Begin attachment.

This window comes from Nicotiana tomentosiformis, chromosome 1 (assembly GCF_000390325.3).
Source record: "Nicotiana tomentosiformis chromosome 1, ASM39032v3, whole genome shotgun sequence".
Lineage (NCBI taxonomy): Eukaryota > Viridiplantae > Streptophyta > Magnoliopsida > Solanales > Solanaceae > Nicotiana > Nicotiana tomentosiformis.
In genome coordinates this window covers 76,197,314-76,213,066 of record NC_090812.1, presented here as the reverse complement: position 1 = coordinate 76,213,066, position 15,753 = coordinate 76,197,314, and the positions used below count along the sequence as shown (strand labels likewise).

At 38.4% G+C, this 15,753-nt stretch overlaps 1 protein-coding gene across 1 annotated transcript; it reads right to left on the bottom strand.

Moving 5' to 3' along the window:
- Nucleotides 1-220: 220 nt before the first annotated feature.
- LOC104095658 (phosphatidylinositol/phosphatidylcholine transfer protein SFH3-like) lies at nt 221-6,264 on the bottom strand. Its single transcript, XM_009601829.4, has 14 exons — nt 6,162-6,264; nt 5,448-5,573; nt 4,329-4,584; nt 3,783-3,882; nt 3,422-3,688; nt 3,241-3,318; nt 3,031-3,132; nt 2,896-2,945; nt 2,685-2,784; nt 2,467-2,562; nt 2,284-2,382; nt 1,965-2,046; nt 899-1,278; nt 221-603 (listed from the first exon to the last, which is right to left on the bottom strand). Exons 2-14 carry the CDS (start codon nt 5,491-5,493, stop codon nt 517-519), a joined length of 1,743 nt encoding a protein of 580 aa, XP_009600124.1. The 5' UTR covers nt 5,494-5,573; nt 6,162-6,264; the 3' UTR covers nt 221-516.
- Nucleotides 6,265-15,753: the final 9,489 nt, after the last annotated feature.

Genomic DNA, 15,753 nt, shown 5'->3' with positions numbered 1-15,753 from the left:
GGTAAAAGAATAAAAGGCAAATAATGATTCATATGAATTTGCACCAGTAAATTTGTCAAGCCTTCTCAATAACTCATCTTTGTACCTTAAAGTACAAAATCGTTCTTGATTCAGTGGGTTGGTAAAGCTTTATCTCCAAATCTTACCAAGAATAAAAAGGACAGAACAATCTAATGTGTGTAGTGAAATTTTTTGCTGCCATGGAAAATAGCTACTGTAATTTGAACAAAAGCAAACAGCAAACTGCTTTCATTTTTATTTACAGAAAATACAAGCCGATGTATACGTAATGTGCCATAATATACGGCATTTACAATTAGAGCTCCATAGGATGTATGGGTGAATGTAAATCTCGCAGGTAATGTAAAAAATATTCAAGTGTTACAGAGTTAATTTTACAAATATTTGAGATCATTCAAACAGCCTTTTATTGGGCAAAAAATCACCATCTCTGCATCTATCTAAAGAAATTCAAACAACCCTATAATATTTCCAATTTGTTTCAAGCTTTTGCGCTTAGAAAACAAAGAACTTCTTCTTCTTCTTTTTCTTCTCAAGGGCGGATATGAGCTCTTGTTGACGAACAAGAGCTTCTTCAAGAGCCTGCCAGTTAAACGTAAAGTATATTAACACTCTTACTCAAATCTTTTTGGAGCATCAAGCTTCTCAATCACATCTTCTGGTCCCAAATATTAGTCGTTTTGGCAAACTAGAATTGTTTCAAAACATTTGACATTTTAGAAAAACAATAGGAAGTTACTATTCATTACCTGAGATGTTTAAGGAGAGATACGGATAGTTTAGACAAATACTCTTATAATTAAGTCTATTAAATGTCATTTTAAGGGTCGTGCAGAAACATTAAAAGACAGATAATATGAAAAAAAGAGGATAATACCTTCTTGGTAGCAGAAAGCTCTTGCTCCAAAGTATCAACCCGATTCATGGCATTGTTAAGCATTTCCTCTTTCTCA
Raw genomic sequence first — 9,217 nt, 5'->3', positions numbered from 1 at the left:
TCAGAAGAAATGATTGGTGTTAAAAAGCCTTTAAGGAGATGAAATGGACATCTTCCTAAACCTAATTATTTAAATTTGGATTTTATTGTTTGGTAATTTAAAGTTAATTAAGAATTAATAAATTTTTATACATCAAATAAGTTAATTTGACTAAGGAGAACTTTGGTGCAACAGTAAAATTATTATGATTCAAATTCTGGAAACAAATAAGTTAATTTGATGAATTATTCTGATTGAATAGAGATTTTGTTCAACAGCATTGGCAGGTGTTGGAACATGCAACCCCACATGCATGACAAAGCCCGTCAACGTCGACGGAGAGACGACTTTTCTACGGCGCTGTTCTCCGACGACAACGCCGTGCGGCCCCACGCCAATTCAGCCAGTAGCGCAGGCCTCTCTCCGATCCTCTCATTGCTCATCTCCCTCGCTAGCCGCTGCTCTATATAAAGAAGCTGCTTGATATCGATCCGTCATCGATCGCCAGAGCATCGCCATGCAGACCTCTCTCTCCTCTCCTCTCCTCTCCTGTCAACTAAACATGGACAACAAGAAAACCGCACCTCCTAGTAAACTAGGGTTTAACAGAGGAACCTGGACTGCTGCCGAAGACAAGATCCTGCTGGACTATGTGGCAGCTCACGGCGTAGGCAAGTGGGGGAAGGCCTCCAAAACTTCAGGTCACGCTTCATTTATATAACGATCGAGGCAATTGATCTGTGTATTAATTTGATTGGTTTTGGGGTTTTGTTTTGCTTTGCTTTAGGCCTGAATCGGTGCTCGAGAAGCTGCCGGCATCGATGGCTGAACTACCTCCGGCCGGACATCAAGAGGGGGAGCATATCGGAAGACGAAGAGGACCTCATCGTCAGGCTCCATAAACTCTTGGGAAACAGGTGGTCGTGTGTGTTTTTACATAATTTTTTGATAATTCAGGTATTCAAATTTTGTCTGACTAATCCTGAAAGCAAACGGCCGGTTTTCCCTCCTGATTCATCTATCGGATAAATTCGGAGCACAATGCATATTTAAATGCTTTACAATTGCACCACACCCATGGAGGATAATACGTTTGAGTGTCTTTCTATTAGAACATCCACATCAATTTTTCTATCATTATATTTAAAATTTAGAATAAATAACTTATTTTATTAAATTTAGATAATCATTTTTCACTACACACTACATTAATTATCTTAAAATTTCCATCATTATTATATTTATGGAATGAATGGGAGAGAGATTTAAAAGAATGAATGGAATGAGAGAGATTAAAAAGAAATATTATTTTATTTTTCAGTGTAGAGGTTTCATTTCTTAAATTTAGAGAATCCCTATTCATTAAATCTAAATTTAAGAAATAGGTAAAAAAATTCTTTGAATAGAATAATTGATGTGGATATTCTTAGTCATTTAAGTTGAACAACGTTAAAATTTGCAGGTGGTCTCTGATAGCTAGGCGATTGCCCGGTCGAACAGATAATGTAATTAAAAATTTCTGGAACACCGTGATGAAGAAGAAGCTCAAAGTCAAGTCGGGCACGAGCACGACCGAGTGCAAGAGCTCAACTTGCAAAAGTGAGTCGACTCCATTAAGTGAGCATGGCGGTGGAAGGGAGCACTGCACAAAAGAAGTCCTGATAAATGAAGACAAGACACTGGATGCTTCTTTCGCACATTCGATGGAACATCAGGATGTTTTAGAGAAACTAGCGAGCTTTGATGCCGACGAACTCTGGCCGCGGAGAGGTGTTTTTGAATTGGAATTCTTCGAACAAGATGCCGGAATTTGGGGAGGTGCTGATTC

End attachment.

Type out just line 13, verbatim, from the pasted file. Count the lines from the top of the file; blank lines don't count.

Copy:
TCAGAAGAAATGATTGGTGTTAAAAAGCCTTTAAGGAGATGAAATGGACATCTTCCTAAACCTAATTATTTAAATTTGGATTTTATTGTTTGGTAATTTAAAGTTAATTAAGAATTAATAAATTTTTATACATCAAATAAGTTAATTTGACTAAGGAGAACTTTGGTGCAACAGTAAAATTATTATGATTCAAATTCTGGAAACAAATAAGTTAATTTGATGAATTATTCTGATTGAATAGAGATTTTGTTCAACAGCATTGGCAGGTGTTGGAACATGCAACCCCACATGCATGACAAAGCCCGTCAACGTCGACGGAGAGACGACTTTTCTACGGCGCTGTTCTCCGACGACAACGCCGTGCGGCCCCACGCCAATTCAGCCAGTAGCGCAGGCCTCTCTCCGATCCTCTCATTGCTCATCTCCCTCGCTAGCCGCTGCTCTATATAAAGAAGCTGCTTGATATCGATCCGTCATCGATCGCCAGAGCATCGCCATGCAGACCTCTCTCTCCTCTCCTCTCCTCTCCTGTCAACTAAACATGGACAACAAGAAAACCGCACCTCCTAGTAAACTAGGGTTTAACAGAGGAACCTGGACTGCTGCCGAAGACAAGATCCTGCTGGACTATGTGGCAGCTCACGGCGTAGGCAAGTGGGGGAAGGCCTCCAAAACTTCAGGTCACGCTTCATTTATATAACGATCGAGGCAATTGATCTGTGTATTAATTTGATTGGTTTTGGGGTTTTGTTTTGCTTTGCTTTAGGCCTGAATCGGTGCTCGAGAAGCTGCCGGCATCGATGGCTGAACTACCTCCGGCCGGACATCAAGAGGGGGAGCATATCGGAAGACGAAGAGGACCTCATCGTCAGGCTCCATAAACTCTTGGGAAACAGGTGGTCGTGTGTGTTTTTACATAATTTTTTGATAATTCAGGTATTCAAATTTTGTCTGACTAATCCTGAAAGCAAACGGCCGGTTTTCCCTCCTGATTCATCTATCGGATAAATTCGGAGCACAATGCATATTTAAATGCTTTACAATTGCACCACACCCATGGAGGATAATACGTTTGAGTGTCTTTCTATTAGAACATCCACATCAATTTTTCTATCATTATATTTAAAATTTAGAATAAATAACTTATTTTATTAAATTTAGATAATCATTTTTCACTACACACTACATTAATTATCTTAAAATTTCCATCATTATTATATTTATGGAATGAATGGGAGAGAGATTTAAAAGAATGAATGGAATGAGAGAGATTAAAAAGAAATATTATTTTATTTTTCAGTGTAGAGGTTTCATTTCTTAAATTTAGAGAATCCCTATTCATTAAATCTAAATTTAAGAAATAGGTAAAAAAATTCTTTGAATAGAATAATTGATGTGGATATTCTTAGTCATTTAAGTTGAACAACGTTAAAATTTGCAGGTGGTCTCTGATAGCTAGGCGATTGCCCGGTCGAACAGATAATGTAATTAAAAATTTCTGGAACACCGTGATGAAGAAGAAGCTCAAAGTCAAGTCGGGCACGAGCACGACCGAGTGCAAGAGCTCAACTTGCAAAAGTGAGTCGACTCCATTAAGTGAGCATGGCGGTGGAAGGGAGCACTGCACAAAAGAAGTCCTGATAAATGAAGACAAGACACTGGATGCTTCTTTCGCACATTCGATGGAACATCAGGATGTTTTAGAGAAACTAGCGAGCTTTGATGCCGACGAACTCTGGCCGCGGAGAGGTGTTTTTGAATTGGAATTCTTCGAACAAGATGCCGGAATTTGGGGAGGTGCTGATTC